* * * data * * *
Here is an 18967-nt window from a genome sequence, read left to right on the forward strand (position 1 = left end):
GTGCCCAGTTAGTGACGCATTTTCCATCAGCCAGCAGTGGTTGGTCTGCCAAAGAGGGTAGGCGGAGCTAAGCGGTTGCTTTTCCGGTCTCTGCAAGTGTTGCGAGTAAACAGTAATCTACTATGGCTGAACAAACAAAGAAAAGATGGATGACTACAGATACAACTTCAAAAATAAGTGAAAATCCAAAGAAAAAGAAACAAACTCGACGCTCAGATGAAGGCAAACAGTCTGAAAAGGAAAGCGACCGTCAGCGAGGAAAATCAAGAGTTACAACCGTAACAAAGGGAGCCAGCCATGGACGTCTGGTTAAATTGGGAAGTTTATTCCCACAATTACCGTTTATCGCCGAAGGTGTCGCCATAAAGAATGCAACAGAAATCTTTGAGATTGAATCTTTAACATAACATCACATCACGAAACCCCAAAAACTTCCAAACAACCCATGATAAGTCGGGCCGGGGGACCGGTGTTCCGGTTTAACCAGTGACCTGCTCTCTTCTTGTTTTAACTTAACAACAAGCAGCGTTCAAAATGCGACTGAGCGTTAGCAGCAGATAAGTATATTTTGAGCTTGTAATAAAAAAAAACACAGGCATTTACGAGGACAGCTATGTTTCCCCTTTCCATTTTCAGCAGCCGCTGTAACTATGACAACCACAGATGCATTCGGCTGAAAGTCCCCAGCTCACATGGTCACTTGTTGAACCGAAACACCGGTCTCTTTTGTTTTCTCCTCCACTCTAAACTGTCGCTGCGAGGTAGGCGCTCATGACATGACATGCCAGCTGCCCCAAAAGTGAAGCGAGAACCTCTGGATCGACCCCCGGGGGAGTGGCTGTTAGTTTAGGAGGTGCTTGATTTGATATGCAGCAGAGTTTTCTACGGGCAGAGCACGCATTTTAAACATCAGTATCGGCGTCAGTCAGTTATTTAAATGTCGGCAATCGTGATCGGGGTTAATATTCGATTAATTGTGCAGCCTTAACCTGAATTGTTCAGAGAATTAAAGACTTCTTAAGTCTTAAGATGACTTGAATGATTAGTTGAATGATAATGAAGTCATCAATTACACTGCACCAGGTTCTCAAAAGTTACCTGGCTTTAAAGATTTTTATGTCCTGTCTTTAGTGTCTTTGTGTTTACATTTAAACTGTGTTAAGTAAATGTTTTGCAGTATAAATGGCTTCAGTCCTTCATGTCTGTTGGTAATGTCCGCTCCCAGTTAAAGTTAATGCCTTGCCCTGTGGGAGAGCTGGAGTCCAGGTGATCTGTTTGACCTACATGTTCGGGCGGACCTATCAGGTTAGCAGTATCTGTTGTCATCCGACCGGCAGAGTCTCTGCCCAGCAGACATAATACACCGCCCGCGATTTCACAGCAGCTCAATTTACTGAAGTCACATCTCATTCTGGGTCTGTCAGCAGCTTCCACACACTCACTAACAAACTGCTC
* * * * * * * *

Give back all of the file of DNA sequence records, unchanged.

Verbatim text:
Here is an 18967-nt window from a genome sequence, read left to right on the forward strand (position 1 = left end):
GTGCCCAGTTAGTGACGCATTTTCCATCAGCCAGCAGTGGTTGGTCTGCCAAAGAGGGTAGGCGGAGCTAAGCGGTTGCTTTTCCGGTCTCTGCAAGTGTTGCGAGTAAACAGTAATCTACTATGGCTGAACAAACAAAGAAAAGATGGATGACTACAGATACAACTTCAAAAATAAGTGAAAATCCAAAGAAAAAGAAACAAACTCGACGCTCAGATGAAGGCAAACAGTCTGAAAAGGAAAGCGACCGTCAGCGAGGAAAATCAAGAGTTACAACCGTAACAAAGGGAGCCAGCCATGGACGTCTGGTTAAATTGGGAAGTTTATTCCCACAATTACCGTTTATCGCCGAAGGTGTCGCCATAAAGAATGCAACAGAAATCTTTGAGATTGAATCTTTAACATAACATCACATCACGAAACCCCAAAAACTTCCAAACAACCCATGATAAGTCGGGCCGGGGGACCGGTGTTCCGGTTTAACCAGTGACCTGCTCTCTTCTTGTTTTAACTTAACAACAAGCAGCGTTCAAAATGCGACTGAGCGTTAGCAGCAGATAAGTATATTTTGAGCTTGTAATAAAAAAAAACACAGGCATTTACGAGGACAGCTATGTTTCCCCTTTCCATTTTCAGCAGCCGCTGTAACTATGACAACCACAGATGCATTCGGCTGAAAGTCCCCAGCTCACATGGTCACTTGTTGAACCGAAACACCGGTCTCTTTTGTTTTCTCCTCCACTCTAAACTGTCGCTGCGAGGTAGGCGCTCATGACATGACATGCCAGCTGCCCCAAAAGTGAAGCGAGAACCTCTGGATCGACCCCCGGGGGAGTGGCTGTTAGTTTAGGAGGTGCTTGATTTGATATGCAGCAGAGTTTTCTACGGGCAGAGCACGCATTTTAAACATCAGTATCGGCGTCAGTCAGTTATTTAAATGTCGGCAATCGTGATCGGGGTTAATATTCGATTAATTGTGCAGCCTTAACCTGAATTGTTCAGAGAATTAAAGACTTCTTAAGTCTTAAGATGACTTGAATGATTAGTTGAATGATAATGAAGTCATCAATTACACTGCACCAGGTTCTCAAAAGTTACCTGGCTTTAAAGATTTTTATGTCCTGTCTTTAGTGTCTTTGTGTTTACATTTAAACTGTGTTAAGTAAATGTTTTGCAGTATAAATGGCTTCAGTCCTTCATGTCTGTTGGTAATGTCCGCTCCCAGTTAAAGTTAATGCCTTGCCCTGTGGGAGAGCTGGAGTCCAGGTGATCTGTTTGACCTACATGTTCGGGCGGACCTATCAGGTTAGCAGTATCTGTTGTCATCCGACCGGCAGAGTCTCTGCCCAGCAGACATAATACACCGCCCGCGATTTCACAGCAGCTCAATTTACTGAAGTCACATCTCATTCTGGGTCTGTCAGCAGCTTCCACACACTCACTAACAAACTGCTC